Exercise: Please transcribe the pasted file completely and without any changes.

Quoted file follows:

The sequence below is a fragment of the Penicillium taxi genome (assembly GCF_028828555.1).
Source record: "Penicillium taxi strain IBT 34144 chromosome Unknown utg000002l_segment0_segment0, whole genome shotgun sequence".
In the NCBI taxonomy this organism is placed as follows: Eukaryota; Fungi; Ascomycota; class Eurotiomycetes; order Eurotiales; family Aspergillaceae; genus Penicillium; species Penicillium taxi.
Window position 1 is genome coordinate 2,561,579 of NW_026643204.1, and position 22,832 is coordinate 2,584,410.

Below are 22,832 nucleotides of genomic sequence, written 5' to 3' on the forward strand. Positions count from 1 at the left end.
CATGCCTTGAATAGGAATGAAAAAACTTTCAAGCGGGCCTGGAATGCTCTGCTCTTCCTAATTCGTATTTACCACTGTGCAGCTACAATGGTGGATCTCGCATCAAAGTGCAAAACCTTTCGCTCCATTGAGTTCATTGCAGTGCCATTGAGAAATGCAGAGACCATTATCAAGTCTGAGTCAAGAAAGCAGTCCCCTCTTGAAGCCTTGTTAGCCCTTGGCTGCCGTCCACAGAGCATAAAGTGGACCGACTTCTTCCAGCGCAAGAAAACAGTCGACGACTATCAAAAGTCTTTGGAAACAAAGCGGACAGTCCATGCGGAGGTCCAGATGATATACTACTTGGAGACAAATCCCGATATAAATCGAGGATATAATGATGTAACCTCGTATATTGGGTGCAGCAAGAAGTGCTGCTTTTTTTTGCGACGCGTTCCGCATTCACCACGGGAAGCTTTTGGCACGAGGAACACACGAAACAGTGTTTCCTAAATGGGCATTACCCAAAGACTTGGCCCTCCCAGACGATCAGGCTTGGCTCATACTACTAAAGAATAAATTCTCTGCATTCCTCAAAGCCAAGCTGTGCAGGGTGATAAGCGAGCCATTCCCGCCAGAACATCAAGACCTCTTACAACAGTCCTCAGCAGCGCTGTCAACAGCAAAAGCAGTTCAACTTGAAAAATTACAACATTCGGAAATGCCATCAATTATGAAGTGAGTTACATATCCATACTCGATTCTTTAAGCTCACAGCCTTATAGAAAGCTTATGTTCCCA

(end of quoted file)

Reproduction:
The sequence below is a fragment of the Penicillium taxi genome (assembly GCF_028828555.1).
Source record: "Penicillium taxi strain IBT 34144 chromosome Unknown utg000002l_segment0_segment0, whole genome shotgun sequence".
In the NCBI taxonomy this organism is placed as follows: Eukaryota; Fungi; Ascomycota; class Eurotiomycetes; order Eurotiales; family Aspergillaceae; genus Penicillium; species Penicillium taxi.
Window position 1 is genome coordinate 2,561,579 of NW_026643204.1, and position 22,832 is coordinate 2,584,410.

Below are 22,832 nucleotides of genomic sequence, written 5' to 3' on the forward strand. Positions count from 1 at the left end.
CATGCCTTGAATAGGAATGAAAAAACTTTCAAGCGGGCCTGGAATGCTCTGCTCTTCCTAATTCGTATTTACCACTGTGCAGCTACAATGGTGGATCTCGCATCAAAGTGCAAAACCTTTCGCTCCATTGAGTTCATTGCAGTGCCATTGAGAAATGCAGAGACCATTATCAAGTCTGAGTCAAGAAAGCAGTCCCCTCTTGAAGCCTTGTTAGCCCTTGGCTGCCGTCCACAGAGCATAAAGTGGACCGACTTCTTCCAGCGCAAGAAAACAGTCGACGACTATCAAAAGTCTTTGGAAACAAAGCGGACAGTCCATGCGGAGGTCCAGATGATATACTACTTGGAGACAAATCCCGATATAAATCGAGGATATAATGATGTAACCTCGTATATTGGGTGCAGCAAGAAGTGCTGCTTTTTTTTGCGACGCGTTCCGCATTCACCACGGGAAGCTTTTGGCACGAGGAACACACGAAACAGTGTTTCCTAAATGGGCATTACCCAAAGACTTGGCCCTCCCAGACGATCAGGCTTGGCTCATACTACTAAAGAATAAATTCTCTGCATTCCTCAAAGCCAAGCTGTGCAGGGTGATAAGCGAGCCATTCCCGCCAGAACATCAAGACCTCTTACAACAGTCCTCAGCAGCGCTGTCAACAGCAAAAGCAGTTCAACTTGAAAAATTACAACATTCGGAAATGCCATCAATTATGAAGTGAGTTACATATCCATACTCGATTCTTTAAGCTCACAGCCTTATAGAAAGCTTATGTTCCCA